|US4661976 *||Apr 21, 1986||Apr 28, 1987||Mfb Enterprises, Inc.||Automatic telephone dialer utilizing an electronic telephone book|
|US4862497 *||Dec 17, 1987||Aug 29, 1989||Telequest Systems Corporation||Hybrid alphanumeric telephone directory|
|JPS5850036A *||Title not available|
|JPS5998227A *||Title not available|
|JPS6063665A *||Title not available|
|JPS59105164A *||Title not available|
|1||*||Lu; Japan Encounters Micro Barriers; High Technology, Feb. 1985; pp. 69 71.|
|2||Lu; Japan Encounters Micro Barriers; High Technology, Feb. 1985; pp. 69-71.|
|Citing Patent||Filing date||Publication date||Applicant||Title|
|US5444192 *||Jul 1, 1993||Aug 22, 1995||Integral Information Systems||Interactive data entry apparatus|
|US5627349 *||Jun 7, 1995||May 6, 1997||Integral Information Systems||Interactive data entry apparatus|
|US5739744 *||Apr 3, 1997||Apr 14, 1998||Roca; Robert John||Electronically simulated rotary-type cardfile|
|US5868581 *||Oct 26, 1994||Feb 9, 1999||Scanna Technology Limited||Document interpreting systems|
|US6295523 *||Sep 14, 1998||Sep 25, 2001||Ascom Hasler Mailing Systems Ag||Man-machine interface|
|US6655586 *||Feb 25, 2000||Dec 2, 2003||Xerox Corporation||Systems and methods that detect a page identification using embedded identification tags|
|US6763995||Apr 25, 2000||Jul 20, 2004||Pil, L.L.C.||Method and system for illustrating sound and text|
|US6867765 *||May 14, 2001||Mar 15, 2005||International Business Machines Corporation||Use of a paper pad with uniquely identified pages in a digitizer system|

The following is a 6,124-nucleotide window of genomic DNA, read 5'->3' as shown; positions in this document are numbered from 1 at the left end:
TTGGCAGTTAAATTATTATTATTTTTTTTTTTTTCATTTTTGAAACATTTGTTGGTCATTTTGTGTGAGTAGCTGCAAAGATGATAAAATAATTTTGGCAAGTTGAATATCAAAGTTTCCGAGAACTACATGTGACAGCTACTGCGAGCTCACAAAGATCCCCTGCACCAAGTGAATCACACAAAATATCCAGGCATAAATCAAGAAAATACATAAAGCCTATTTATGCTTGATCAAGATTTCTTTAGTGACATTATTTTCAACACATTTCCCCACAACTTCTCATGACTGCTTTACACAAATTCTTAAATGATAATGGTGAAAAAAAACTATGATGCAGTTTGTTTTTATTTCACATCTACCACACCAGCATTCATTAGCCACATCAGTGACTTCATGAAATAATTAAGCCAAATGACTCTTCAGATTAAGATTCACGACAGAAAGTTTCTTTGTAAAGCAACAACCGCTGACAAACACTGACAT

|US7111774||Oct 16, 2002||Sep 26, 2006||Pil, L.L.C.||Method and system for illustrating sound and text|
|US7201317 *||Mar 24, 2004||Apr 10, 2007||Pil, L.L.C.||Method and system for illustrating sound and text|
|US7290700 *||Apr 28, 2006||Nov 6, 2007||Pil, L.L.C.||Method and system for illustrating sound and text|
|US7540406 *||Nov 5, 2007||Jun 2, 2009||Publications International, Ltd.||Method and system for illustrating sound and text|
|US7637042 *||May 30, 2007||Dec 29, 2009||Taiwan Stamp Enterprise Co., Ltd.||Automatic induction device for turning pages|
|US8594557 *||Jun 8, 2011||Nov 26, 2013||Mattel, Inc.||Interactive electronic device with optical page identification system|
|US8686963 *||Nov 25, 2011||Apr 1, 2014||Glenn Rolus Borgward||Digital book|
|US20040178256 *||Mar 24, 2004||Sep 16, 2004||Pil, L.L.C.||Method and system for illustrating sound and text|
|US20040213140 *||Jan 29, 2004||Oct 28, 2004||Taylor John W.||Interactive electronic device with optical page identification system|
|US20110236869 *||Sep 29, 2011||Mattel, Inc.||Interactive electronic device with optical page identification system|
|US20120127642 *||Nov 25, 2011||May 24, 2012||Glenn Rolus Borgward||Digital Book|
|DE10049848A1 *||Oct 9, 2000||Apr 11, 2002||Thomson Brandt Gmbh||Consumer electronics apparatus, e.g. video cassette recorder, has changeable operation plate for different operation and display elements|
|WO1995012187A1 *||Oct 26, 1994||May 4, 1995||Reginald Alfred King||Document interpreting systems|
|WO2004070545A2 *||Jan 30, 2004||Aug 19, 2004||Mattel Inc||Interactive electronic device with optical page identification system|
|U.S. Classification||341/20, 708/140, 341/33|
|International Classification||G06F3/045, G06F3/023, G09B5/06, H04M1/274, G06F3/033|
|Cooperative Classification||H04M1/274, G06F3/0238, G09B5/062, G06F3/045|
|European Classification||G06F3/045, H04M1/274, G09B5/06B, G06F3/023P|
|Aug 26, 1996||FPAY||Fee payment|
Year of fee payment: 4
|Sep 26, 2000||REMI||Maintenance fee reminder mailed|
|Mar 4, 2001||LAPS||Lapse for failure to pay maintenance fees|
|May 8, 2001||FP||Expired due to failure to pay maintenance fee|
Effective date: 20010302